Perhaps we could require drug testing as a condition of getting an education voucher. And let’s not forget all the elected officials–10,400 of them, thanks to Indiana’s archaic township system–who are suckling at the public you-know-what. In fact, we should test everyone paid with tax dollars–teachers, police officers, firefighters, clerks in the City-County Building…Surely, those of us whose tax dollars pay their salaries are entitled to know whether our money is going to substance abusers.

Proponents of drug testing for welfare recipients justify that proposal by pointing to the expenditure of tax dollars. By that logic, we should test everyone we are supporting or enriching with public funds.

What’s sauce for the goose ought to be sauce for the gander.

Little by Little….

A federal appeals court recently became the second such court to declare DOMA–the federal “Defense of Marriage Act”–unconstitutional. The challenge was brought by an 83-year-old resident of New York State, where same-sex marriage is legal. When her partner–pardon me, her wife–died, DOMA allowed the IRS to assess an estate tax nearly 400,000 higher than she would have owed had her spouse been a man.

The court ruled that DOMA violates equal protection, by treating couples (all of whom are legally married in New York) differently, based solely upon whether the marriage partners are of the same or opposite sex. But the ruling did something even more important: it analyzed the case under what is called “heightened scrutiny.” If this part of the ruling holds up, it will make cases alleging discrimination based upon sexual orientation much easier to win.

Doug Masson has posted an excellent summary of the case. As he reports

To withstand intermediate scrutiny, a classification must be “substantially related to an important government interest.” “Substantially related” means that the explanation must be “exceedingly persuasive.”. The justification must be genuine, not hypothetical and not invented after the fact in response to litigation.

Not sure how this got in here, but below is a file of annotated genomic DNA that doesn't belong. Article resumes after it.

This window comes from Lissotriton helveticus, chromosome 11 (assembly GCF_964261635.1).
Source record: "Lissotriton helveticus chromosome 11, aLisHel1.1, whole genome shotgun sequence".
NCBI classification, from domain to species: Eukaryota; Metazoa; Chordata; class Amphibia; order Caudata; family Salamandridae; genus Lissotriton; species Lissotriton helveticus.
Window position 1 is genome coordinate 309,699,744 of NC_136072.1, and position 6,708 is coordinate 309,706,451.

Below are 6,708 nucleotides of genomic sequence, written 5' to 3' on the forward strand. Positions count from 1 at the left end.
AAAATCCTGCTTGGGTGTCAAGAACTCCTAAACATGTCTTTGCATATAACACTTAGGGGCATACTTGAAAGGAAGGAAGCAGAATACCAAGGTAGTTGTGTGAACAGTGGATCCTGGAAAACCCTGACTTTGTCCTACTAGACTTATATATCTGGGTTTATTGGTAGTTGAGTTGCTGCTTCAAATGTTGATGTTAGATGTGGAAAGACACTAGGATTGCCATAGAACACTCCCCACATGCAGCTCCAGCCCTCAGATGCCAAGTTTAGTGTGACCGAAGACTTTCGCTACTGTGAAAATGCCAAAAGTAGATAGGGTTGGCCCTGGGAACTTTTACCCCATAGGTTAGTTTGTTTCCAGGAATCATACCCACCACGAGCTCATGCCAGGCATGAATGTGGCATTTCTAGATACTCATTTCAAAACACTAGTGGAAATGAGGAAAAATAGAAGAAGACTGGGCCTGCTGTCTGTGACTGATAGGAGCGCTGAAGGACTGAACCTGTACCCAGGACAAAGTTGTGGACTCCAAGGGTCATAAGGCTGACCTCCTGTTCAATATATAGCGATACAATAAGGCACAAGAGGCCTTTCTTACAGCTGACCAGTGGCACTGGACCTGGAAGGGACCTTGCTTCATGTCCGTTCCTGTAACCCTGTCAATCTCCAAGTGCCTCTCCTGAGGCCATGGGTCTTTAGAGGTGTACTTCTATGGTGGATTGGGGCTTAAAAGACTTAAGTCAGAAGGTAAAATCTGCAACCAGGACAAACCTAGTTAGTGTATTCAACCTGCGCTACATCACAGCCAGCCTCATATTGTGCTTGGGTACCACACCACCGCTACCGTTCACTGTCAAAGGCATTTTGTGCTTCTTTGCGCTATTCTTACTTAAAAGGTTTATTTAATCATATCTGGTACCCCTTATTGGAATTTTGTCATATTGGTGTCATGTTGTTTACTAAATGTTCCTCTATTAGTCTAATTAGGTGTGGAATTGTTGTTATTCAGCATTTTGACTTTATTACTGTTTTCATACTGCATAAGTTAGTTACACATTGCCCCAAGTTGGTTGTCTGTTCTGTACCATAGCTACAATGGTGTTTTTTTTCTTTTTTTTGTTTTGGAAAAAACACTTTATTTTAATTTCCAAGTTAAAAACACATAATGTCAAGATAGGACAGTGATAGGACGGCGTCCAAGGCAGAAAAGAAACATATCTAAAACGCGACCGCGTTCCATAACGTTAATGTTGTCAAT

The Court rejected BLAG’s argument that Congress had an important interest in passing DOMA to maintain uniformity on the issue of marriage-related benefits in protection of the treasury. The court observed that Congress has historically allowed states to go their own way on marriage. (For example, rules about age, divorce, consanguinity, and paternity.) Indeed, the sudden federal intrusion into marriage is, itself, suspicious. (All the states-rights advocates have been clamoring for repeal of DOMA, yes?)

Another justification was preserving the historical understanding of marriage. But, the court observed, ancient lineage doesn’t protect a law where it lacks a rational basis. Miscegenation and anti-sodomy laws had pretty long historical roots of their own.

Another justification was encouraging responsible procreation. The court recognized that this could be an important government interest but did not see that DOMA advanced that interest.

DOMA does not provide any incremental reason for opposite-sex couples to engage in “responsible procreation.”6 Incentives for opposite-sex couples to marry and procreate (or not) were the same after DOMA was enacted as they were before. Other courts have likewise been unable to find even a rational connection between DOMA and encouragement of responsible procreation and child-rearing.

The Court also dismissed as “far-fetched” the idea that the laws passed by Congress might actually make people gay or effect their sexual orientation. It was also not persuaded by the idea that merely getting to use the extra-special word “marriage” would, on its own, promote stable opposite-sex marriages.

Because the court concluded that same sex married couples constituted a “quasi-suspect” class and because DOMA was not “substantially related” to an important government interest, the Second Circuit concluded, it must be regarded as being in violation of the Equal Protection Clause of the 14th Amendment.